The legal controversy stems from Arizona v. California, a 2020 case dealing with a conflict regarding same-sex adoption laws that was denied by the Court. In that case, Thomas and Alito teamed up to disagree with the majority because, in their opinion, the Court "likely [does] not have discretion to decline review in cases within our original jurisdiction that arise between two or more states." In that opinion, Thomas correctly pointed out that the injustice of the matter is accentuated by the fact that a state has no other recourse before the judiciary. Moreover, Thomas interpreted the "shall" in Article III of the Constitution as a mandate to hear such cases, not as a discretionary assignment.
Clearly, in acting in the manner it did, the Court sent a very strong signal that it did not want to wade into the controversy of the 2020 election, leaving the Texas and the 22 other states joining it without an option in federal court. The contention that Texas does not have standing by virtue of not having a cognizable interest in the conduct of elections within the four defendant states is laughable because the allegedly reckless execution of an election in the four named jurisdictions are denying Texas the opportunity to have the President it rightfully selected to lead the nation and as its highest representative in the executive branch. Additionally, the trend of denying states access to their day in court is dangerous and a disservice to the country. It is a trend, which like justices Thomas and Alito point out, needs to be reversed. In keeping with this idea, the more appropriate recourse would have been to grant the parties leave and then have the defendants argue that the case should be summarily dismissed as a matter of law. This is the manner in which all courts conduct their proceedings in pre-trial. Absent an impenetrable legal hurdle to hearing the case, it gets tried; in this case without the ability to appeal. This is the way the Framers designed the system, and it is the manner in which we should be conducting such cases absent an amendment to the Constitution.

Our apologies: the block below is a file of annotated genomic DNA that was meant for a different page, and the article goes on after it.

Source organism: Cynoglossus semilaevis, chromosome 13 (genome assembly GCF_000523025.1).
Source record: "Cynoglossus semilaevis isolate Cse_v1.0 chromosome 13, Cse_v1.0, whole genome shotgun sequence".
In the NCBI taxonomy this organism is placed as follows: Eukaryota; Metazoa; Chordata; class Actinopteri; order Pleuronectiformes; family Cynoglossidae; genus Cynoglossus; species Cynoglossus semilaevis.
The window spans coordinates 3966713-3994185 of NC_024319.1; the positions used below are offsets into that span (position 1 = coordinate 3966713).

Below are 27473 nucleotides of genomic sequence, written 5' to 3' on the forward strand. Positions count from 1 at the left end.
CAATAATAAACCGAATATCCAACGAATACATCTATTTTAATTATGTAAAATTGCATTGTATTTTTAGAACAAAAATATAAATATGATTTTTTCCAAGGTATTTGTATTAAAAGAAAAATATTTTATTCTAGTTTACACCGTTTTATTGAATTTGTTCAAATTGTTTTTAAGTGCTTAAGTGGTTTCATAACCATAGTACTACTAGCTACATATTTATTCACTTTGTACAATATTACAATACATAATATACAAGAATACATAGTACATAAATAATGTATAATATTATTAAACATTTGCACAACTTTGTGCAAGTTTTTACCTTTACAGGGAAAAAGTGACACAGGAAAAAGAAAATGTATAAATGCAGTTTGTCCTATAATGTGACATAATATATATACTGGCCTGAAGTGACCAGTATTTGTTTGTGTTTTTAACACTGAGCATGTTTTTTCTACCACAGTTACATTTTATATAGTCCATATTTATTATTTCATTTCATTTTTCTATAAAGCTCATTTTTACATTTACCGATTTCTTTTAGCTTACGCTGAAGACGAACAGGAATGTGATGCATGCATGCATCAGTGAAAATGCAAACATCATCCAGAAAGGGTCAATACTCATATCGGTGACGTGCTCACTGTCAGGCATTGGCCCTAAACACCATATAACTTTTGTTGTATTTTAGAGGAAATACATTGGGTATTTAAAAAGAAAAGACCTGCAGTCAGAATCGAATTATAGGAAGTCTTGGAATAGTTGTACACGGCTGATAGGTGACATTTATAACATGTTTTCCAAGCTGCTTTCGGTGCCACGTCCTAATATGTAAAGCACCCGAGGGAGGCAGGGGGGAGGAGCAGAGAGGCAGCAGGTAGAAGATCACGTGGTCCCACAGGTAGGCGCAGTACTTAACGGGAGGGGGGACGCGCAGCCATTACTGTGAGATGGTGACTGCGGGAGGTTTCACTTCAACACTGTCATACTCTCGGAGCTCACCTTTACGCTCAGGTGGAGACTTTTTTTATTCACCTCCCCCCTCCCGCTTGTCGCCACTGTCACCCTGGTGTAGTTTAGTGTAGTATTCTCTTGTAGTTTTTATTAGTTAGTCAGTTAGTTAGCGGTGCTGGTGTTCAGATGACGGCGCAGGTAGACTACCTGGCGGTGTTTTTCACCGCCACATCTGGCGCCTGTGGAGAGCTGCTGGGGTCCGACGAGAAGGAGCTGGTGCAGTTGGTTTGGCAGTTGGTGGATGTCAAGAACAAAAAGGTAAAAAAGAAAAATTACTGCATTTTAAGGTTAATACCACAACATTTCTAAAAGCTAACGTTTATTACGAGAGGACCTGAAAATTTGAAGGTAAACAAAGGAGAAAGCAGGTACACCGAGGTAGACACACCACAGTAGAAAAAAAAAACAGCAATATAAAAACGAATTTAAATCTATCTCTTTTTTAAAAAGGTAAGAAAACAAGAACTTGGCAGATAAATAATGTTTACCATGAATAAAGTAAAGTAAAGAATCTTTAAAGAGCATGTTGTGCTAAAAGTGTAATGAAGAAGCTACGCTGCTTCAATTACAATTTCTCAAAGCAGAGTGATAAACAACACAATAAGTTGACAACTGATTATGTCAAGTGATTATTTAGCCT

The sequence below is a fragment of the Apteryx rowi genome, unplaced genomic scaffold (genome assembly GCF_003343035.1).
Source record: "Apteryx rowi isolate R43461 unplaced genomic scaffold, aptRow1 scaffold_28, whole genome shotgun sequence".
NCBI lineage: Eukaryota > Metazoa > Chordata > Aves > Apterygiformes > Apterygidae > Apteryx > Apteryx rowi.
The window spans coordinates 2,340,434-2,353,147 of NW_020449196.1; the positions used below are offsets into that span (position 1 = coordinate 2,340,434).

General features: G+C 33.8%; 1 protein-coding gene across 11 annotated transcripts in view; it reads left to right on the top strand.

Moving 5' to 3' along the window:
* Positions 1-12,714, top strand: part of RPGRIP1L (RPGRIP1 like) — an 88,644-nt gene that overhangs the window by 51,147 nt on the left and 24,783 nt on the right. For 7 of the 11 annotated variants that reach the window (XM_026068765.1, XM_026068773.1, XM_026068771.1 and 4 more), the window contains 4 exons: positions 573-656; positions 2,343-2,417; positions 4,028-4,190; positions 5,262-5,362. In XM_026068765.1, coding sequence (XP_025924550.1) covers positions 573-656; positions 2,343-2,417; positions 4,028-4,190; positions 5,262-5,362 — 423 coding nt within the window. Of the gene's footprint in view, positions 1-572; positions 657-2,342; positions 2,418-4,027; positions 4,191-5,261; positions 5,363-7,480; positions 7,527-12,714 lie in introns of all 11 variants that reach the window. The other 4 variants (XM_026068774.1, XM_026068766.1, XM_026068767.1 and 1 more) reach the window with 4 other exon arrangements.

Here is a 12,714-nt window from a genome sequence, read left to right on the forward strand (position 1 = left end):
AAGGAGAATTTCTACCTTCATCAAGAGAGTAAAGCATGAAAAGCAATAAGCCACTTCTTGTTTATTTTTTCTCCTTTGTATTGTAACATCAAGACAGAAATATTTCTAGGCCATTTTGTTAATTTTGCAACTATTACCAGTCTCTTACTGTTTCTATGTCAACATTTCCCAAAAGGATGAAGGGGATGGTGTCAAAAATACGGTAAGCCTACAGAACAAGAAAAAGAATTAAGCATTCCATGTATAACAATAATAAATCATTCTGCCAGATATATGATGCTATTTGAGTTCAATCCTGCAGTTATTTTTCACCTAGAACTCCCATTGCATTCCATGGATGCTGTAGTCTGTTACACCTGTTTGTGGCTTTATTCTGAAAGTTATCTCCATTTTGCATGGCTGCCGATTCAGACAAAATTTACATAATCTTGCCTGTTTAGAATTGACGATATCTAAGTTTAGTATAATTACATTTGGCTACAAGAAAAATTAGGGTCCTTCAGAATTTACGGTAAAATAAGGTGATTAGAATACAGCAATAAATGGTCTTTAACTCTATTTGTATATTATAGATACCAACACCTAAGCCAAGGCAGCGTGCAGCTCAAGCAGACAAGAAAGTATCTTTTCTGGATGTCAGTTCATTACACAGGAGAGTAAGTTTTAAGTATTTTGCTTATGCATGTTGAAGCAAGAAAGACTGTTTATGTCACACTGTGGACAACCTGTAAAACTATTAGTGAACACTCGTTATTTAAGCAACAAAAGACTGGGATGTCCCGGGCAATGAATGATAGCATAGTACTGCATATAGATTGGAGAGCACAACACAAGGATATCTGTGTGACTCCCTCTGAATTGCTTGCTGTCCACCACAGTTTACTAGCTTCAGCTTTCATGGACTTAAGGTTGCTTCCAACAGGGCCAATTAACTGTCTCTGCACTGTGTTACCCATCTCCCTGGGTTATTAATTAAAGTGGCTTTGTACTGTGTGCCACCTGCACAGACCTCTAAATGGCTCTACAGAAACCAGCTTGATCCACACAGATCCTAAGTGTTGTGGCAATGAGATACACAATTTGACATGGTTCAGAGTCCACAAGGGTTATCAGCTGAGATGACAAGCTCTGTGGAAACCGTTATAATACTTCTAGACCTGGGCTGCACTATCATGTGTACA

In the meantime, disappointing as it was to see the Texas case dismissed, it is not a Trump case, nor does it affect the legal proceedings brought by his legal team. Thus, we now go back to the lower courts and a Saturday Wisconsin Supreme Court hearing for resolution.
Dr. Julio Gonzalez is an orthopaedic surgeon and lawyer living in Venice, Florida. He served in the Florida House of Representatives. He is the author of numerous books including The Federalist Pages, The Case for Free Market Healthcare, and Coronalessons. He is available for appearances and book signings, and can be reached through www.thefederalistpages.com.
Dr. Julio Gonzalez is an orthopedic surgeon living in Florida. He is a lawyer, author, and former member of the Florida House of Representatives. He is available for speaking engagements at firstname.lastname@example.org